6. Well, I'm not going to be much help but since nobody else has responded... I know nothing about the 2013 Duramax, but the older trucks did not have a built-in pyrometer. Did they add that at some point? I know for the older trucks you have to drill/tap into a manifold (carefully) to add the sensor. Even if there was a pyrometer added from the factory, you couldn't just splice in an aftermarket gauge. I assume a gauge like that would want a direct line to the sensor. IF there really is a factory built-in sensor, then you would have to have an OBD monitor that knows (or can be programmed) the PID codes. That monitor would plug into the OBD port. OBD is for communications only and doesn't have raw sensor signals.
  7. Got a no start condition

    I certainly don't know for sure, but one possibility is the ignition switch (e.g., ACDelco D1426D for "classic" or so-called "old body style", or OBS). This is just the electrical contact part of the ignition switch, not the key/tumbler part. They are known to go bad (I carry a spare when I travel even though I've never had a problem). When bad, they cause strange things to happen. Diesel, right? Fuel pump? Added lift pump? Stock is vacuum from the tank, through the filter, and to the CP3 (or CP4 on later models), then into the high pressure rails. Also, it's extremely dangerous to shoot any sort of starter fluid into the intake because it can run away and destroy the engine.
  8. 45 Gallon Gas Tank Surprise

    While nerve racking, you can probably run until the needle buries itself below "E" . . . and still have miles to go! Of course, the light will be on and the DIC will go ding-ding-ding.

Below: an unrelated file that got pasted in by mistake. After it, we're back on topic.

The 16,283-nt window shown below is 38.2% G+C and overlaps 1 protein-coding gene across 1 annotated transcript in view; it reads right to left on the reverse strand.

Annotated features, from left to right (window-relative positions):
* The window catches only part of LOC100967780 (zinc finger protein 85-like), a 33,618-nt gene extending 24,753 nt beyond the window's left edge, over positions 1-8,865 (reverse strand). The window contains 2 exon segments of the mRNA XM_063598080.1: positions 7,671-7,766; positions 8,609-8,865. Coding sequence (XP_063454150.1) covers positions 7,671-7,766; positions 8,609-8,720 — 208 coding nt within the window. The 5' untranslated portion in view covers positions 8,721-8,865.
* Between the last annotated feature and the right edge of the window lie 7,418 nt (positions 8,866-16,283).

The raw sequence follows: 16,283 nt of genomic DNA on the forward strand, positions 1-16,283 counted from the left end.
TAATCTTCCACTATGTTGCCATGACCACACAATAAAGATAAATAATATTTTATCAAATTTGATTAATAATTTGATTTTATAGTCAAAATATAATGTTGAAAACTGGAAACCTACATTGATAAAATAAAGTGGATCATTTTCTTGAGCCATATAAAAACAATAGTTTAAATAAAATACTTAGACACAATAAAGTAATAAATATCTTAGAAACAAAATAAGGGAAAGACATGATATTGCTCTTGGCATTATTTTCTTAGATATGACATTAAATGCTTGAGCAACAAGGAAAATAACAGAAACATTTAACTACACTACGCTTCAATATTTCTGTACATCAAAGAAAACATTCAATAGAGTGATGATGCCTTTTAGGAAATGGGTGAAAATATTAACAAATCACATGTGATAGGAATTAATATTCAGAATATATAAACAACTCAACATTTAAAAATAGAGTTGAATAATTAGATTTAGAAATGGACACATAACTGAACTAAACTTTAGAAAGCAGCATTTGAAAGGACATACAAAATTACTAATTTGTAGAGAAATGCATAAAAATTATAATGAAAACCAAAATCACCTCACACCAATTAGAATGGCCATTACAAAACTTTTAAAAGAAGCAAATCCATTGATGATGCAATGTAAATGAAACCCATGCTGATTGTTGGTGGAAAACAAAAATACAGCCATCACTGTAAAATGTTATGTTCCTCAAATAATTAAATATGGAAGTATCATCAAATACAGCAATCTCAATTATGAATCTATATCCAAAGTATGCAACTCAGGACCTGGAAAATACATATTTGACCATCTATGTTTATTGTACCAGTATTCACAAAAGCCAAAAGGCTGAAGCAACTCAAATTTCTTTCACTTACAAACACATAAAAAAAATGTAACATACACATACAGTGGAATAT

9. 45 Gallon Gas Tank Surprise

    It doesn't sound like your fill-ups are too far off. With 45 gallons, it wouldn't be unusual for the gauge to show "empty" when there's still, say, 5 gallons in the tank. That leaves 40 from empty to full, and 20 at about the 1/2 mark. You said you put in about 18. Ok, still a little off, but not much. Fuel gauges are often pessimistic to help make sure you don't run out of gas. Try running it down to 1/4 and then fill to see how much it takes. Try running it down to 1/8 and fill. Then on down to where the warning light comes on (assuming the 1/8 showed quite a bit of gas left). You might keep track of miles on the tank at these gauge positions to make sure you don't run out of gas (in case there really is something wrong with the gauge or sender). You could even carry a couple gallons when running it low. Then you'll get to know how far you can comfortably let it go down to, and how many gallons are actually left in the tank when low or "empty".
  10. Wheel bearing? Front wheel sound!

    I know everybody knows this, but somehow I don't think I was careful for the first 30 years I worked on my cars... but I have now for the last 20 years. When taking rims off/on (e.g., brakes or tire rotation), clean up the contact points on the hub and the rim. Remove any dirt and rust so the rim goes back against the hub without any undesired crud.
  11. Do you live in the rust belt? If so, check the front ABS speed sensors in the hubs. They can get rusty so the sensor backs out. You might be able to take them out, clean off the rust, and put the sensors back in. Or, it might be time for new hubs anyway. Or, of course, it could be something else... You need to get the codes read (which would also indicate whether the problem was a front speed sensor).
  12. Allison 1000 service